Inside the Rookery

September 8, 2021 2 comments

I’m proud to be a part of Rookery Publications along with fellow veterans Andy Law, Lindsay Law, Mark Gibbons, and Andrew Leask. Between us we have over a century of experience developing award-winning tabletop roleplaying products for some of the biggest and best publishers in the business, and now we’ve decided to go out on our own. One commentator called us “a roleplaying supergroup”.

We have some great things planned for our ground-breaking, system-agnostic*, modular** Coiled Crown line of tabletop roleplaying products. But that’s not all we do.

Every week, we do a streaming show called “Inside the Rookery”, which goes out live on Twitch, Facebook, and YouTube. We discuss topics related to gaming in general, we have guests on now and then (and there are some great ones lined up for the rest of September), and we let you know how things are progressing with The Coiled Crown.

The streams are open to all. They are live every Saturday at 7 pm UK (2 pm Eastern, 11 am Pacific), and past shows can be found on our YouTube channel.

Patreon Logo transparent PNG - StickPNG

To help support our weekly streams, Rookery Publications just launched a Patreon campaign. Please take a look and support us if you can. Rewards include our undying gratitude, special status and exclusive channels on the Rookery’s clamorous Discord server, patron blogs and more!

Want to know more? Watch as Andy Law and Lindsay Law give you a tour of the Rookery’s Patreon offering, along with a peek at our vibrant Discord community!



*That’s right, system-agnostic. Whatever your game of choice – even if it’s not even fantasy – we show you ways to incorporate our products into your games.

**We like to think of our approach as like LEGO sets. You can use everything as given, to create an absolutely awesome campaign with a stunning setting, a staggering plot, memorable NPCs, some terrifying original monsters, and an array of optional adventures. Or, you can pick and choose what works in your games, change the order, mix it up with other things to make something completely new that no one even thought of before. It’s yours to do with as you please – well, that’s true of every roleplaying product you’ve ever bought – but the difference is that we know it, and we’ve planned to support you in however you choose to use it!

Even Rougher Nights


My WFRP 4 adventure collection Rough Nights and Hard Days uses a multi-plot format that I first developed at Games Workshop more than 30 years ago. It’s been widely discussed online, though to my surprise I never heard of anyone using the same style in their own adventures – until quite recently.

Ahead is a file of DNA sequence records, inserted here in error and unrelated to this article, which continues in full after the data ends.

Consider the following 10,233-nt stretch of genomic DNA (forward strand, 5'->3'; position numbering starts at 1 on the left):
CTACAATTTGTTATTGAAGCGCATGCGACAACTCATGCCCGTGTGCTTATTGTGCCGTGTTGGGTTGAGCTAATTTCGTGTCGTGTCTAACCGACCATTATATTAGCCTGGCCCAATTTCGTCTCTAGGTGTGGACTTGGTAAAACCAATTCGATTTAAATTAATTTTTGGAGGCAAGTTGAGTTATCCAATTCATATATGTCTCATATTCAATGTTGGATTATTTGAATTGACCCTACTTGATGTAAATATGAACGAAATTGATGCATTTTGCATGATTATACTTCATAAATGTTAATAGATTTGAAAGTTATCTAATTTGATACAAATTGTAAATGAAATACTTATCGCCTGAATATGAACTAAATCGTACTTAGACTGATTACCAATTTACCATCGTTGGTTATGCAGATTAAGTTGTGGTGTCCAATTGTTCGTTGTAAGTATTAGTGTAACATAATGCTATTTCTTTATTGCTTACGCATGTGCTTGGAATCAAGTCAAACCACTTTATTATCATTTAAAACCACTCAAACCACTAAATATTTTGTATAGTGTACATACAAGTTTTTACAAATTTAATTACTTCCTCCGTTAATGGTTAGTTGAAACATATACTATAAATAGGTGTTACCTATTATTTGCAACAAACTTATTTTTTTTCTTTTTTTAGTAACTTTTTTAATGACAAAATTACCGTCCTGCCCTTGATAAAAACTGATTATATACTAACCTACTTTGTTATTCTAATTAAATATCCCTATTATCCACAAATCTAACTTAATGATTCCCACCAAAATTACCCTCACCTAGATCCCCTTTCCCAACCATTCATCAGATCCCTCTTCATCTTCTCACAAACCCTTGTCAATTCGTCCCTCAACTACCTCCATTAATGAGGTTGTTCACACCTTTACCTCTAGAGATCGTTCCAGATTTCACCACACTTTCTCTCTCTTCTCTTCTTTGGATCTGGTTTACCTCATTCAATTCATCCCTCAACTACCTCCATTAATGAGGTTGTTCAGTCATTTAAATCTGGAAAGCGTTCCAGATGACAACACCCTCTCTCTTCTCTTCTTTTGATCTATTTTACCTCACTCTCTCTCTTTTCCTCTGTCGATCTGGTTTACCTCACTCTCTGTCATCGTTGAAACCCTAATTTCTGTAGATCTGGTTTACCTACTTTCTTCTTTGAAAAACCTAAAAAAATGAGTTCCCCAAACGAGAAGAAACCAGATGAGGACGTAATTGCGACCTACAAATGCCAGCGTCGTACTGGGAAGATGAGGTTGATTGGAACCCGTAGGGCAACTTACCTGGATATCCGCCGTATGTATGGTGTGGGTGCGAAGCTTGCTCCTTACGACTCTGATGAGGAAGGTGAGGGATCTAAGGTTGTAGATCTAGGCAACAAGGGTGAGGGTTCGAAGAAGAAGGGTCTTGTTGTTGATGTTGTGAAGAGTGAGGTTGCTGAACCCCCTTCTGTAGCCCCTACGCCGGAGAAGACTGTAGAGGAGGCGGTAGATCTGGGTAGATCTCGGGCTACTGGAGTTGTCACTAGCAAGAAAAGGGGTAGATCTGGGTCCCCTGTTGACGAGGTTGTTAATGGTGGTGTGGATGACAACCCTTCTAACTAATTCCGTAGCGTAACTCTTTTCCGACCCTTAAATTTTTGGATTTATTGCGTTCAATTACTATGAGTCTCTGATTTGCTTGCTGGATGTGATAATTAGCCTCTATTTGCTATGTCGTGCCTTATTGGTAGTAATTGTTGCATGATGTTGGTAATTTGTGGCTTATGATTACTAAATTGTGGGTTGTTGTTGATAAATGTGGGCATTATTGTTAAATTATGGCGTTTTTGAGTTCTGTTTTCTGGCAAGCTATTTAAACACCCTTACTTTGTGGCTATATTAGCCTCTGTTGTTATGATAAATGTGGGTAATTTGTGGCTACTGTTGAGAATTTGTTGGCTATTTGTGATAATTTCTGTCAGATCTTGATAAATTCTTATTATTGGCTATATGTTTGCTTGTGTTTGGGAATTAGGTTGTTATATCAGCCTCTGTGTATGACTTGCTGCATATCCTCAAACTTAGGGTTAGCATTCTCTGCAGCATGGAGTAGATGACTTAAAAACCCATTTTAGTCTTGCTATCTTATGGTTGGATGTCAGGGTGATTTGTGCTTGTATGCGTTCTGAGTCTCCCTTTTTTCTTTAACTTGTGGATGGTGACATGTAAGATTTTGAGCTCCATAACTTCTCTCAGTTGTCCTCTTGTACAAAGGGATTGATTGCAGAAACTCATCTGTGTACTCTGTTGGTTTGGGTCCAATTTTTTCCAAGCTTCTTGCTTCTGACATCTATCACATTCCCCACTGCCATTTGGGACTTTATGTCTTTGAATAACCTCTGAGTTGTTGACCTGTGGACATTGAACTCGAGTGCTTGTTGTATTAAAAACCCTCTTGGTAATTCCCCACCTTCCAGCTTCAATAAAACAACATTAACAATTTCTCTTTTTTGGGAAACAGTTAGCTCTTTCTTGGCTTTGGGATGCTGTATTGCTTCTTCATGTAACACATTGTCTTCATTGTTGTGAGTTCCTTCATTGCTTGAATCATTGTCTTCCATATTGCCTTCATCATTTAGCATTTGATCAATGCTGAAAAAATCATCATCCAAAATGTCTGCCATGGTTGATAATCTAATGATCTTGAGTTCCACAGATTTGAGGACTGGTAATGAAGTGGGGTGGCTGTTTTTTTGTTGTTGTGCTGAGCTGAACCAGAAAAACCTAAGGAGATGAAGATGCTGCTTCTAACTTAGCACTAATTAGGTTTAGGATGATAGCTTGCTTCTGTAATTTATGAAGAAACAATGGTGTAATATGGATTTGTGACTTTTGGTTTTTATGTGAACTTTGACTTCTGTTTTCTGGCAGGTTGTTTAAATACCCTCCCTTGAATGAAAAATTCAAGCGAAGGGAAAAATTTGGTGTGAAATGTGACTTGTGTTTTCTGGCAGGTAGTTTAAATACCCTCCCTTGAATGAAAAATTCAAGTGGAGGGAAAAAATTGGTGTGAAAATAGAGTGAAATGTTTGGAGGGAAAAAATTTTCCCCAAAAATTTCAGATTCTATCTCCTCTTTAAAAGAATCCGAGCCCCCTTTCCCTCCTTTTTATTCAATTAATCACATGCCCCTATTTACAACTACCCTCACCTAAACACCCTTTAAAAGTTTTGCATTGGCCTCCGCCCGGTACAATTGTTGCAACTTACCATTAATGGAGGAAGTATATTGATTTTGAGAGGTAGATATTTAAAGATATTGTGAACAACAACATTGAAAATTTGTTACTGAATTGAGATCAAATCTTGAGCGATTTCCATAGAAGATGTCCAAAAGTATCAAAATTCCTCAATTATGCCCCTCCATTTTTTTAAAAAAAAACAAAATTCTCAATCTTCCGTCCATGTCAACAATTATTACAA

A little while ago, I got a very complimentary email from Arjen Poutsma in the Netherlands, thanking me for all the enjoyment that WFRP had given him and sharing a copy of a multi-plot Call of Cthulhu adventure he had written called Night of the Rising Sun. It is now available on DriveThruRPG.

As the title suggests, the adventure is set in Japan – 1830s Japan, to be exact, which makes it something of a niche product. Still, I think it is worth your time. It was designed to be run as a one-off, and would make a different and interesting con adventure. With a little work, it can be adapted to be run with 80s-era games like Bushido, GURPS Japan, AD&D Oriental Adventures, or Land of the Rising Sun, which will shortly be available in a new 5th edition. With a little more work and a little imagination, it can be set in any version of Japan from the 1920s of Call of Cthulhu to that of cyberpunk settings.


Thinking of Night of the Rising Sun reminded me that I had written one other multi-plot adventure beside those in Rough Nights and Hard Days. Called ‘The Last Resort’, it was written for the d20/3.5 rules and appeared in Green Ronin’s 2003 adventure collection Tales of Freeport.

The adventure has eight plots, which I won’t spoil by describing them here. It is set in a grand hotel and features a wide and diverse cast of characters, and while it fits right into the Freeport setting, it could easily be moved to Altdorf or another large city in WFRP’s Old World, or to 1920s New York, London, Paris, Berlin, San Francisco or somewhere similar for Call of Cthulhu.


‘The Last Resort’ completes the catalogue of multi-plot adventures that I have currently in print, but I’ll add a little teaser: there’s another one coming from Rookery Publications. If you don’t already know about this new indie publisher (which consists of WFRP veterans Andy Law, Lindsay Law, Andy Leask, and Mark Gibbons as well as me, and was described by one poster as ‘a roleplaying supergroup’), you can find out more here: